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Formula E

Formula E’s new team bosses face very different situations

by Sam Smith
4 min read

until Abu Dhabi Autonomous Racing League

Formula E team principals are an eclectic mix. A former PR man, ex-marketing chiefs and a decorated engineer are among their number.

Now added to that list is a former-F1 test driver and an ex-senior FIA manager who himself was influential in Formula E’s birth and development.

Those two new team principals, James Rossiter (Maserati) and Frederic Bertrand (Mahindra) respectively, are set to have very different first seasons in their job.

For Rossiter, accepting the role with Maserati MSG would not have taken too long at all.

Maserati Formula E

A prestigious and renowned manufacturer allied with an established team based within walking distance of his home in Monaco will have been an almost ideal job description.

The fact the team was coming off the back of its most successful ever season (as Venturi) added extra lustre for the former DS Techeetah reserve driver and sporting manager.

Maserati MSG’s Valencia test wasn’t quite seamless but in the context of most of its competitors it was strong in both pace and reliability. The team has very robust continuity with both its head of engineering Jeremy Colancon and the two engineers Cyril Blais (working with Maximilian Guenther) and Alex Dardelet (working with Edoardo Mortara) staying put.

Rossiter therefore walks into an opportunity that is there for the taking in 2023. It’s never easy at this level of motorsport but he has enough experience to know that the team is in a pretty good place right now.

In Guenther it has a driver hungry and motivated to banish a lean year with a troubled Nissan, while Mortara already put to bed his erratic New York and London weekends last July with a crushing win at the Seoul finale.

Maximilian Guenther Edoardo Mortara Maserati Formula E

The only fly in the ointment could be friction between the MSG and Maserati elements as they go through some inevitable growing pains as their relationship melds. While this is natural, the emphasis should be on the Maserati side of things to realise it shouldn’t disturb too much of a good thing going on, especially as a new rule-set dawns.

On the outside things seem to be tickety-boo but the gelling process will still be crystallising on the inside.

Rossiter, who has observed experienced team managers and principals such as Nigel Beresford and Mark Preston closely, is very clear on where the team are presently at. But he’s naturally playing it down, saying that the team needs to stay “very humble and very hungry”.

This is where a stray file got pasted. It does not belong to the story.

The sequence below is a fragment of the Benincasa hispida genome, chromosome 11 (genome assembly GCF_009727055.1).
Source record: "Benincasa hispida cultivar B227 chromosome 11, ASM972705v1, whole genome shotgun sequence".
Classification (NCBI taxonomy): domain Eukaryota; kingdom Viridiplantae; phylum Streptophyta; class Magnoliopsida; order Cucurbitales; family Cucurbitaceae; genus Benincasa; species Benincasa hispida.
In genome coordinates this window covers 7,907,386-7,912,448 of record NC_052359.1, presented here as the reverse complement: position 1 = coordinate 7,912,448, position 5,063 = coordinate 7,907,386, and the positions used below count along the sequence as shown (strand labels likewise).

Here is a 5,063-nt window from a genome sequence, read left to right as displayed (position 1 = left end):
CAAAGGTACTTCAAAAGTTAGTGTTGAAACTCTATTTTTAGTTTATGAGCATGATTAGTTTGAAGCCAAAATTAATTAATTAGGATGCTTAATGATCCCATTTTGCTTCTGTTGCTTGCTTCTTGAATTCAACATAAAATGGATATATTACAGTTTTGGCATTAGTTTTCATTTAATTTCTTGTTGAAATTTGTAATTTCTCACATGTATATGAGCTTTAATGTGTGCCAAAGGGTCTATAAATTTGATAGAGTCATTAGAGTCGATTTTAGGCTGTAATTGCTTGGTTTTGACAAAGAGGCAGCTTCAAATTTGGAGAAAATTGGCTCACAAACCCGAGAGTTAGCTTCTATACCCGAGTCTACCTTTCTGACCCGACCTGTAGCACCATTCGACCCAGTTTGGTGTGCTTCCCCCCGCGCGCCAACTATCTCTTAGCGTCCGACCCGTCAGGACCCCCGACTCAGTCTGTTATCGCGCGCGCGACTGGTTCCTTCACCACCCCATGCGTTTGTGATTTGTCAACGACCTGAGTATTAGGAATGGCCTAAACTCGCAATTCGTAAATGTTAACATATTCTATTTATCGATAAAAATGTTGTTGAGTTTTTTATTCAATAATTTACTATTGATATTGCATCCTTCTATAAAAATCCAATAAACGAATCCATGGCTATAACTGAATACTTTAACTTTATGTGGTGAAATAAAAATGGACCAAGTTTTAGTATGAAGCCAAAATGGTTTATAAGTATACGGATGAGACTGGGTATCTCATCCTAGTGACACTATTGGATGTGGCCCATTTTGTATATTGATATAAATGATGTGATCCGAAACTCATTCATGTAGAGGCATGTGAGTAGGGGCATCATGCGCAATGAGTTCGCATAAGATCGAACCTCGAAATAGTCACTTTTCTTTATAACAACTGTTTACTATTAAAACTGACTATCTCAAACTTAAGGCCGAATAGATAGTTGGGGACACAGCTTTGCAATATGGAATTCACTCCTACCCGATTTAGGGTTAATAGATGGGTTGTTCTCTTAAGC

“Different surfaces, different temperatures there, so I think here we’ve seen very cold track temperatures and maybe some people are struggling to get their tyres in the window,” he told The Race of the state of play at the Valencia test.

“There’s so much for everyone to learn with every element of this car, I think there’s such a steep learning curve going on it’s going to be an interesting first few races.”

For Bertrand the task this season will be tougher.

Frederic Bertrand Mahindra Formula E

He inherits a Mahindra team that is facing challenges within. But he’s confident that the competences it already has will see it through to an improvement on 2022 – when it scored just one podium position, Oliver Rowland’s brilliant second in Seoul.

It is also a team that needs some extra resources. But Bertrand knows that, within the financial regulations that he assisted in making reality at the FIA, there is only so much he can bring onboard to Mahindra in the short-term.

In his first month in his new role, Bertrand will be ensuring that any pegs that have been knocked out of holes will be returned quickly.

“Right now, the goal is to bring everyone back to his own scope of activity, focus again on what they have to deliver, and get the right people in place if they have to avoid that people are compensating,” Bertrand told The Race.

He’s elected to move from France to Banbury more or less full-time, believing it essential to be onsite with Mahindra when not at races.

Frederic Bertrand Mahindra Formula E Sam Smith The Race

“Even if you are not expecting me in the UK I will live in the UK,” he adds.

“To be honest, I was not expecting to be moving there so easily but I think it makes 100% sense and it’s necessary.

“Let’s see what the next feelings will be but the first one is of excitement about the challenge but reassured everything is there to do well.

“Let’s put everything in the best place in the best order to make sure these things happen.”

So, what will Rossiter and Bertrand take away from their first season as fully fledged team principals?

The present narrative dictates that Rossiter will take home more shiny trophies. Yet should Bertrand make a major difference to Mahindra then satisfaction-wise perhaps he can be the equal of his fellow newbie.

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